For new fall graduate Nick Mercer, harnessing renewable energy is not just about sustaining our energy needs.
It’s all about preserving the environment he treasures.
Mr. Mercer collected his master of arts degree in environmental policy at Memorial’s Oct. 6 session of convocation in Corner Brook. He completed a bachelor of arts degree in environmental studies at Grenfell Campus in 2014.
From Stillwater Lake, N.S., Mr. Mercer is an outdoors guy who was drawn to a program that allowed him to turn his passion into a career. He is currently pursuing doctoral studies in geography and environmental management at the University of Waterloo.
When he first arrived in Newfoundland and Labrador to attend Grenfell, it only took him a short time to realize that wind energy would be the focus of his research.
“I simply couldn’t believe how hard the winds would blow,” he said. “This led to my undergraduate independent research project, where I completed an analysis of renewable energy policy in the province. Being hooked on the west coast of Newfoundland and Labrador — and the Grenfell community more generally — I decided to continue with graduate studies within the Environmental Policy Institute.
“Inspired by lessons from my master’s thesis, and experiences in Newfoundland and Labrador, my dissertation research focuses on socio-economic aspects of renewable energy development in remote Indigenous communities throughout Canada.”
Still relying on fossil fuel
Newfoundland and Labrador has the strongest potential for wind energy development of any jurisdiction in North America; despite this, the province is currently ranked last among Canada’s provinces in installed wind energy capacity, says Mr. Mercer. Furthermore, the province still relies on fossil fuels for upwards of 30 per cent of its electricity, and the provincial government relies on oil royalties for as much as 31 per cent of total revenue, Mr. Mercer adds.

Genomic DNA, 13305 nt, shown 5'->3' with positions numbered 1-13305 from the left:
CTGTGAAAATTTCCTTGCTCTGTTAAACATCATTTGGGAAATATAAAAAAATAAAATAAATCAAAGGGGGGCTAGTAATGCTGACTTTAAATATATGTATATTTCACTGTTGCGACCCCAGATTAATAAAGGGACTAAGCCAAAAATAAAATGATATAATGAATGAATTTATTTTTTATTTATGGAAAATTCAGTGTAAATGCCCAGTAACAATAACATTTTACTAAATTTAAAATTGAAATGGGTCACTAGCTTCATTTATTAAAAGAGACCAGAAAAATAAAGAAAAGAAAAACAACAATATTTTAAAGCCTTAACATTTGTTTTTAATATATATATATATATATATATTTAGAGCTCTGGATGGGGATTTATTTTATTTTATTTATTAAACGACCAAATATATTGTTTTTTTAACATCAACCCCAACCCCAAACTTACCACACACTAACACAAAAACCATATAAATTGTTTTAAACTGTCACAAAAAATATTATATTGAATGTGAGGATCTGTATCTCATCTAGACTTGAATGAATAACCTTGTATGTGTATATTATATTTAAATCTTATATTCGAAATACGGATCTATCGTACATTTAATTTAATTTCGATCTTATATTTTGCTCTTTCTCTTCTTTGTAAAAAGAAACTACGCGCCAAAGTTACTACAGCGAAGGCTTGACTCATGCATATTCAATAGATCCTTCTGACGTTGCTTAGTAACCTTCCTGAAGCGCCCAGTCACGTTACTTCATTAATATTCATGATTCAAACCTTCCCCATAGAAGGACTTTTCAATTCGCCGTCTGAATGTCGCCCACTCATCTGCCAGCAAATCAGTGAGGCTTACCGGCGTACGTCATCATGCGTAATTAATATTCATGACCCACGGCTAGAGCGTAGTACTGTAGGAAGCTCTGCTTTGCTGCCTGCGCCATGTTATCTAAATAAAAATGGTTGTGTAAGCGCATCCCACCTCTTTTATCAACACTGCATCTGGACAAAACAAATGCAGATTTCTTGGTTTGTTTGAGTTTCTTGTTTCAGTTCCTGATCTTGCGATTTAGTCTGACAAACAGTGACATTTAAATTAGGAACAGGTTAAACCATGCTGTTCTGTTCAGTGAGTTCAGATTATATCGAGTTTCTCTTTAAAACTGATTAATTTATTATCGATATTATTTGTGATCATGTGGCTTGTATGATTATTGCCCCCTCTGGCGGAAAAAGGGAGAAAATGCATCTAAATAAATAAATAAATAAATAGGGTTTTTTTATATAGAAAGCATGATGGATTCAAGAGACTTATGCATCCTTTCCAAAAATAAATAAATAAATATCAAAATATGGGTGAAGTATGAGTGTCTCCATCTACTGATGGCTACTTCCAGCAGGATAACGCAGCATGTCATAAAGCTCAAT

He began asking the simple question: Why is this so? Considering the significant potential for renewable energy development, why does the province remain dependent on the development and consumption of fossil fuels?
Social Sciences and Humanities Research Council scholar
Mr. Mercer was awarded the SSHRC Joseph Armand Bombardier Canada Graduate Scholarship to fund his research project titled Barriers to Renewable Energy Development in Newfoundland and Labrador: A Case Study of Wind Energy Applying the ‘AKTESP’ Framework for Analysis.
Through interviews with stakeholders from academia, the community sector, the private sector and government, Mr. Mercer learned that the most pressing barriers were political/policy-related issues, economic issues and knowledge-related barriers. A key outcome of the project was an “energy transition framework” for the province. This framework consists of seven key policy recommendations that may help the province reduce its dependence on fossil fuels.
Now that the research project is complete, Mr. Mercer is in the process of preparing journal articles for publication. He is the primary author of a paper being submitted to the journal Energy Policy, and will present his findings at five upcoming conferences.
“Grenfell offers opportunities to students that simply don’t exist elsewhere.”
His research has also been extensively profiled in the media, and he won first place overall in a business competition related to some of his ideas.
His Grenfell experience was been a major contributor to his academic, professional and personal experiences, he says.
“Grenfell offers opportunities to students that simply don’t exist elsewhere. As I student, I always had immediate and friendly access to supportive supervisors and staff who went above and beyond to help me achieve my goals.
“A key thing that Grenfell taught me was to not be afraid to put myself out there. Be it applying for grad school, a new job, a research grant — there is always an army of people at Grenfell who have your back to help you achieve your goals.”